Bucks County Commissioners discussed their concerns regarding any inquiries so far into the proposed Elcon liquid waste treatment plant slated for Falls Township. The comments came in response to six Lower Bucks citizens voicing their own concerns at the monthly commissioners’ meeting today in Doylestown.
The group was led by Bensalem resident Linda Myntz, who said the plant would be “a permanent public health and safety threat” if built, especially because of its proximity to the Delaware River and populated areas.
“This has bad idea written all over it,” she said.
Former state Senate candidate Steve Cickay also spoke, appealing to the commissioners’ commitment to environmental safety to oppose the idea. And, Fred Stine of the Delaware Riverkeepers reiterated concerns about the area’s connection to the river.
The commissioners listened, but stressed that it was too early in the process for the county to formally weigh in. “We’re very sensitive to it,” said Commission Chairman Robert Loughery. “We’re trying to gather information and monitor it as best we can.”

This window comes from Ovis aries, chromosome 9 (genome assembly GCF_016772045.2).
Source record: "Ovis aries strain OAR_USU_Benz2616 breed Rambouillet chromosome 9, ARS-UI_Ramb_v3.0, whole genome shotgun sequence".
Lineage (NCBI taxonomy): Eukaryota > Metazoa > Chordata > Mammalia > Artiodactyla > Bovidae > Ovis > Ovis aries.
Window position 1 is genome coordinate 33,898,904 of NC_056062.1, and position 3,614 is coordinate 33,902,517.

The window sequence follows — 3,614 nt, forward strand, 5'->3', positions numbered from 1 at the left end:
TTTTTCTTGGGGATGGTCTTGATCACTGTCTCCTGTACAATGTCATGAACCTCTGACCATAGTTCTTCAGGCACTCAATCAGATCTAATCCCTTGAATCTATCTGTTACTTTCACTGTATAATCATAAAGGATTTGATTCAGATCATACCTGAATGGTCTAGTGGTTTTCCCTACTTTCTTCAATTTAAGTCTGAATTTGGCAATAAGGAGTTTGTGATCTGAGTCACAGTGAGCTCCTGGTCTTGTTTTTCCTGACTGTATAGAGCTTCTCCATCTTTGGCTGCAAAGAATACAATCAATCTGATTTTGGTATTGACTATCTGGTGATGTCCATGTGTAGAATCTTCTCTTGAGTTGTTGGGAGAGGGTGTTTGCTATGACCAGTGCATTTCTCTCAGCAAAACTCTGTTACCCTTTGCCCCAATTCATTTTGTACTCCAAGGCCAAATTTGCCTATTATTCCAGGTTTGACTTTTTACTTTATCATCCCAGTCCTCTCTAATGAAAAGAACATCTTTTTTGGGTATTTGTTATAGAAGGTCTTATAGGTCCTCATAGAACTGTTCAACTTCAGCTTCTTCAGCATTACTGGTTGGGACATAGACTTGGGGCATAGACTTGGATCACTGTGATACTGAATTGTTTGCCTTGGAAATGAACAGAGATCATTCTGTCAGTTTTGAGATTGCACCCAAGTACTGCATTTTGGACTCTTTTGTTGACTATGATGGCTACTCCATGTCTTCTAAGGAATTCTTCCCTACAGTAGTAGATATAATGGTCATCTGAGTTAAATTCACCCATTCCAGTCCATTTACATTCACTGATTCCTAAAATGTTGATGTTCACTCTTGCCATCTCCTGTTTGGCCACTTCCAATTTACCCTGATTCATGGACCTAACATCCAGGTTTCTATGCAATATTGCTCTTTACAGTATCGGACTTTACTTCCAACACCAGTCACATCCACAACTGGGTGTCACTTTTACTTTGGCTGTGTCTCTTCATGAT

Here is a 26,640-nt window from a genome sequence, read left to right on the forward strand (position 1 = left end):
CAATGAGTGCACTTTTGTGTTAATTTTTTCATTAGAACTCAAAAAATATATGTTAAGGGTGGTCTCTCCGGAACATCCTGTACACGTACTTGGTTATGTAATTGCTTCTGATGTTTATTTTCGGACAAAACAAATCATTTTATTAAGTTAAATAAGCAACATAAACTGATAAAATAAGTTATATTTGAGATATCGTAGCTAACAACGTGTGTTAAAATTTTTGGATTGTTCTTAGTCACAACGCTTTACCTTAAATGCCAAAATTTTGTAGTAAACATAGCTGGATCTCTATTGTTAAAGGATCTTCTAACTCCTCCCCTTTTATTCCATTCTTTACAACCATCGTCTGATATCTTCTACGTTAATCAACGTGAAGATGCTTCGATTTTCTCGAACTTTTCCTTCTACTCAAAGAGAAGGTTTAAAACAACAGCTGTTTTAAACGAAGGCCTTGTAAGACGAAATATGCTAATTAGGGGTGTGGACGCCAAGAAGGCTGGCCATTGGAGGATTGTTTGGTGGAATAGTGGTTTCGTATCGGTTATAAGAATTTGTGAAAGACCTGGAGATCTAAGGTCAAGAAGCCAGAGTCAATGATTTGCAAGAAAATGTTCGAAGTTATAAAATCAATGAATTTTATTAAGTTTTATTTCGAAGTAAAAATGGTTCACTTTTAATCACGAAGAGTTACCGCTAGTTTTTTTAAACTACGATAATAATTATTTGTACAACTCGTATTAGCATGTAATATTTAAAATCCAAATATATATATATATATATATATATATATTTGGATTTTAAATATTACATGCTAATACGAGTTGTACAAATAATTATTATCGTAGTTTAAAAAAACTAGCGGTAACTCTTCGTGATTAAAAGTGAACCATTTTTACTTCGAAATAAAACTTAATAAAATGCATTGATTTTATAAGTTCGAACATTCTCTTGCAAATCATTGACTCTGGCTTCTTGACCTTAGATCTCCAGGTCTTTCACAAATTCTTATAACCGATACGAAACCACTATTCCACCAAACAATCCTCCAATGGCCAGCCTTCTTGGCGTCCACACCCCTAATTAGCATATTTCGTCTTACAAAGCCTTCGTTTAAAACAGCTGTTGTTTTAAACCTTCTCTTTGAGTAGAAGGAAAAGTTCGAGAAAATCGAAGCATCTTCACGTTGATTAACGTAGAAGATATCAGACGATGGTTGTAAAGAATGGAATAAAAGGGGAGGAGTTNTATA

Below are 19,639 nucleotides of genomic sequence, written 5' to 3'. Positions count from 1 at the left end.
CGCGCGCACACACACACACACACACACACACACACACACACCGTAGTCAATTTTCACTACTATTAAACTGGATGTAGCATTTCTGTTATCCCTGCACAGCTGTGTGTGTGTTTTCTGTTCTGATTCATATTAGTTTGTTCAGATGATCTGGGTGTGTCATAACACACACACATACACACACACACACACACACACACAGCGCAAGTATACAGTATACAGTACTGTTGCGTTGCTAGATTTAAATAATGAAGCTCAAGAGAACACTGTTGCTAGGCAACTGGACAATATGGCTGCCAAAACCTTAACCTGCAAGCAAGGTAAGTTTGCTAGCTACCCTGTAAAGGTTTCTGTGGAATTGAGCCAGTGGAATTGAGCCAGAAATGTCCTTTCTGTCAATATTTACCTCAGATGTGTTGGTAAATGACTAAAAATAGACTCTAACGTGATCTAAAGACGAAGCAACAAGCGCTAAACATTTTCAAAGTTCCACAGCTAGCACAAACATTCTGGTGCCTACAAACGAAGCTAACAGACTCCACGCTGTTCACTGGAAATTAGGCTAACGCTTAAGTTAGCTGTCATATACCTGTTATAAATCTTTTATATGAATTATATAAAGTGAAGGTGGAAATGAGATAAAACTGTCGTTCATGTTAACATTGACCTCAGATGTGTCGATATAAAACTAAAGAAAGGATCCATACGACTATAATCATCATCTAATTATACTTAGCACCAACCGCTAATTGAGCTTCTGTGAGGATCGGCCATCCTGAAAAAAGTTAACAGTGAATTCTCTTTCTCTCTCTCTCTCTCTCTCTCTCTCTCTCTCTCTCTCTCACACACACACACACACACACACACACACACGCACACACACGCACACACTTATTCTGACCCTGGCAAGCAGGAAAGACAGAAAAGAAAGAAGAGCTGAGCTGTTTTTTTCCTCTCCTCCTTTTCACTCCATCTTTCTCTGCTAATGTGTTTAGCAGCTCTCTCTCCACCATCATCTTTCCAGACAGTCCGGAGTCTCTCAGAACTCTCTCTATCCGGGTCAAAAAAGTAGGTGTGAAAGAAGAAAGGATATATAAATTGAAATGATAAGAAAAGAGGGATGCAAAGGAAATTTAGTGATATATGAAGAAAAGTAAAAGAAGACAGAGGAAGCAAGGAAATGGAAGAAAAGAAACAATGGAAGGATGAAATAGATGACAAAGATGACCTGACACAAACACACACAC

To move forward, Elcon must submit its plans to the Pennsylvania Department of Environmental Protection, or PADEP, for a review. Overall, the process takes 12 to 18 months.
Earlier this month, Commission Vice Chairman Charles Martin and Commissioner Diane Ellis-Marseglia met with members of the PADEP to discuss the proposal so far and what will happen next.
“I was very impressed by the DEP staff we met with,” said Martin. “It seems they have a very good understanding and will be very thorough.”
Martin added that he “would not be averse” to the county taking a position on the proposal at some point, but that would come after the state-level review. “The DEP will do a good job evaluating the submission,” he said.
Marseglia echoed those sentiments and added that, while the commissioners are taking into account comments from citizens, they need accurate information.
“It’s not near a park, it’s not near a school,” she said, referencing one person’s comment about the proposed site’s proximity to other public fixtures.
Loughery also voiced some of his own concerns, particularly the fact that the water table is only six feet below ground in the Keystone Industrial Port Complex.
“Having been a property owner in that area, that infrastructure is a big concern,” he said, speaking in particular about railroads leading into the industrial area. “It’s aged. It needs to be repaired.”